To ensure the normal distribution of variables, the Kolmogorov-Smirnov test was used. To detect differences in anthropometric measures as well as in macro-nutrient and micro-nutrient dietary intakes between the two groups, we applied independent t-test. Differences in proportions were evaluated by Fisher's exact test. To determine the effects of omega-3 fatty acid administration on laboratory values, we used one-way repeated measures analysis of variance. Adjustment for changes in baseline values of biochemical values, age and baseline BMI was performed by analysis of covariance (ANCOVA) using general linear models. The P value of <0.05 were considered statistically significant. All statistical analyses used the Statistical Package for Social Science version 18 (SPSS Inc., Chicago, Illinois, USA).


  Results Top


At baseline, we invited 48 subjects; however, 8 subjects were excluded from the study because of not living in Arak. In the current study, 40 subject with EH [omega-3 fatty acid and placebo (n = 20 each group)] completed the trial [Figure 1]. On average, the rate of compliance in the present study was high, such that higher than 90% of supplements and placebos were taken throughout the study in both groups. No side effects were reported following the supplementation of omega-3 fatty acid in subject with EH throughout the study.
Figure 1: Summary of patient flow diagram

Click here to view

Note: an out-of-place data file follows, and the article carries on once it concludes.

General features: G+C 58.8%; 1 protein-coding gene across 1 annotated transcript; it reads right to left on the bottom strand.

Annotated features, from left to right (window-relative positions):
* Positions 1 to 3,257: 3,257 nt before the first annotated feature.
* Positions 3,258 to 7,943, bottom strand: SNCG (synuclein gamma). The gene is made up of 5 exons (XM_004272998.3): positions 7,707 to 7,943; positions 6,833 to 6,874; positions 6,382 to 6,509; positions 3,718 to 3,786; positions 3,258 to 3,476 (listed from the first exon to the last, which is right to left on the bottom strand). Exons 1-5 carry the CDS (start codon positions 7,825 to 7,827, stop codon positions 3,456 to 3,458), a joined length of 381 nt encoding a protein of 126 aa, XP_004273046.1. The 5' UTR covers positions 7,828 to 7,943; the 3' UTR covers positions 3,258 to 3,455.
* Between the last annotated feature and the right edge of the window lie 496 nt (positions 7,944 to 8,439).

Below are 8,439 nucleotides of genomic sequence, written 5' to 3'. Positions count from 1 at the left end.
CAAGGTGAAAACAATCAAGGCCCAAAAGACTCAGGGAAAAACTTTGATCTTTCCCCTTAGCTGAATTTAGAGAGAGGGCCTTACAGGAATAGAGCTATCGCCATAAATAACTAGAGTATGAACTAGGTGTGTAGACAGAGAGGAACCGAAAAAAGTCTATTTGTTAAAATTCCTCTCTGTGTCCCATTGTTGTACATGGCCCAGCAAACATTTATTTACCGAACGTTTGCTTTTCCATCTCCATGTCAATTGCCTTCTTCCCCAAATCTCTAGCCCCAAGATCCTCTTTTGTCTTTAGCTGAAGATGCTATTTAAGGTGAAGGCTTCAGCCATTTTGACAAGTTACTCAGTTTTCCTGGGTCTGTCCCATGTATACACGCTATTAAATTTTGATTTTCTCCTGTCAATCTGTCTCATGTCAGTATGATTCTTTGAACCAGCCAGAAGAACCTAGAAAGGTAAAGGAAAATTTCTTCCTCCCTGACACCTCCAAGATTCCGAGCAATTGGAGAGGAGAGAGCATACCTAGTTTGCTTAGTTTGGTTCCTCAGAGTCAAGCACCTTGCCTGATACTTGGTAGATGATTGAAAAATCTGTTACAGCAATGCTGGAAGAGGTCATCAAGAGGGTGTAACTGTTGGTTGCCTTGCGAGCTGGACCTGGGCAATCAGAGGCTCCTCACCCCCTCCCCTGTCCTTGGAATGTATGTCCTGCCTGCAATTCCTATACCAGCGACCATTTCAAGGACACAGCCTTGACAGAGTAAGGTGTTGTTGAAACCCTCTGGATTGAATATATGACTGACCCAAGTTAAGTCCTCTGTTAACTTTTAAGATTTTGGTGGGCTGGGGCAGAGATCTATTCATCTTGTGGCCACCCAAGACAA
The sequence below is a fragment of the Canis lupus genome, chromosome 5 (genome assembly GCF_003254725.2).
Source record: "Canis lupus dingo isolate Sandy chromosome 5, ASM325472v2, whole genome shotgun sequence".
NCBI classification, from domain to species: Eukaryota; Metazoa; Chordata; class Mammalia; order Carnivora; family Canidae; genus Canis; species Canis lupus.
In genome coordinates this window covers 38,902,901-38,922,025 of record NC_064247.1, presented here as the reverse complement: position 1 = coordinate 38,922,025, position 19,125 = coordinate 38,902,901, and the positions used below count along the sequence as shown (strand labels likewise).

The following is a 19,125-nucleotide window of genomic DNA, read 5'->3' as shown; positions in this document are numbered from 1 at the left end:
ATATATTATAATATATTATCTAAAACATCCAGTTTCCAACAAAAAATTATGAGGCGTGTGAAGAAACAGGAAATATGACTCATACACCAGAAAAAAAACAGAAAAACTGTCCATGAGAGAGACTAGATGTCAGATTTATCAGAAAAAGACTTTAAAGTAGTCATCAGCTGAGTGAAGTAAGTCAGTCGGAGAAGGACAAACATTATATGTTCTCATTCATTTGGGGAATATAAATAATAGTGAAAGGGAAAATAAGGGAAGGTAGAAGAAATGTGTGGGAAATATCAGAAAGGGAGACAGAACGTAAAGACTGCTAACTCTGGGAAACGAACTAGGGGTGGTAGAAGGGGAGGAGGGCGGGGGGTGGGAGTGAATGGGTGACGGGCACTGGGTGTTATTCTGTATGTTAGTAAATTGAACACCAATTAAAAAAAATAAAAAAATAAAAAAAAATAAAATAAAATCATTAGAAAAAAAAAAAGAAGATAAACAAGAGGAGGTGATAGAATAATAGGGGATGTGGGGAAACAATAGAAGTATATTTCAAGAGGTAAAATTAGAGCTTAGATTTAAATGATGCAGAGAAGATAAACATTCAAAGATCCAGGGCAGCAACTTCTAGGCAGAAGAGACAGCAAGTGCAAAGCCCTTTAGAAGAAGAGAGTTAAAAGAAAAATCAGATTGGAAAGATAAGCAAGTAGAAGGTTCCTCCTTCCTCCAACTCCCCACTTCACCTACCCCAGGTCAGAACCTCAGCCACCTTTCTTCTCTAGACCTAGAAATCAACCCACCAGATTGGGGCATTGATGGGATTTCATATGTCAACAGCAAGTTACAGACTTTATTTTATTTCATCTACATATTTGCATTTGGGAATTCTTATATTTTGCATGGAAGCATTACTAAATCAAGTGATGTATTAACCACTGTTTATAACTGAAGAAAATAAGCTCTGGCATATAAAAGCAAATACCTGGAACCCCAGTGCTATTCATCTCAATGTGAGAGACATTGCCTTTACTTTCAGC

Mean age and height, baseline weight and BMI as well as their means before and after the 12-week treatment of subjects were not statistically different between omega-3 fatty acid and placebo groups [Table 1]. In addition, omega-3 fatty acid supplementation for 12 weeks did not affect EH regression (P = 0.28).
Table 1: General characteristics of study participants1

Click here to view


Based on the 3-day dietary records obtained at baseline, weeks 3, 6, 9 and 12 of the intervention, no significant changes were observed between the two groups in macro- and micronutrients (Data not shown).

Compared with the placebo, omega-3 fatty acid supplementation significantly decreased FPG (-7.1 ± 9.6 vs. +2.0 ± 4.9 mg/dL, P = 0.001), insulin levels (-1.5 ± 4.6 vs. +1.6 ± 3.9 μIU/mL, P = 0.02) and HOMA-IR (-0.4 ± 1.1 vs. +0.4 ± 1.0, P = 0.02) [Table 2]. In addition, a significant increase in TAC (+102.6 ± 69.6 vs. +5.0 ± 37.1 mmol/L, P < 0.001) and GSH levels (+63.6 ± 84.9 vs. -3.0 ± 69.4 μmol/L, P = 0.01) were seen following the supplementation of omega-3 fatty acid compared with the placebo. Omega-3 fatty acid supplementation had no significant effect on lipid profiles, and other biomarkers of inflammation and oxidative.
Table 2: Metabolic profiles at baseline and after the 12-week intervention in women with endometrial hyperplasia that received either omega-3 supplements or placebo1

Click here to view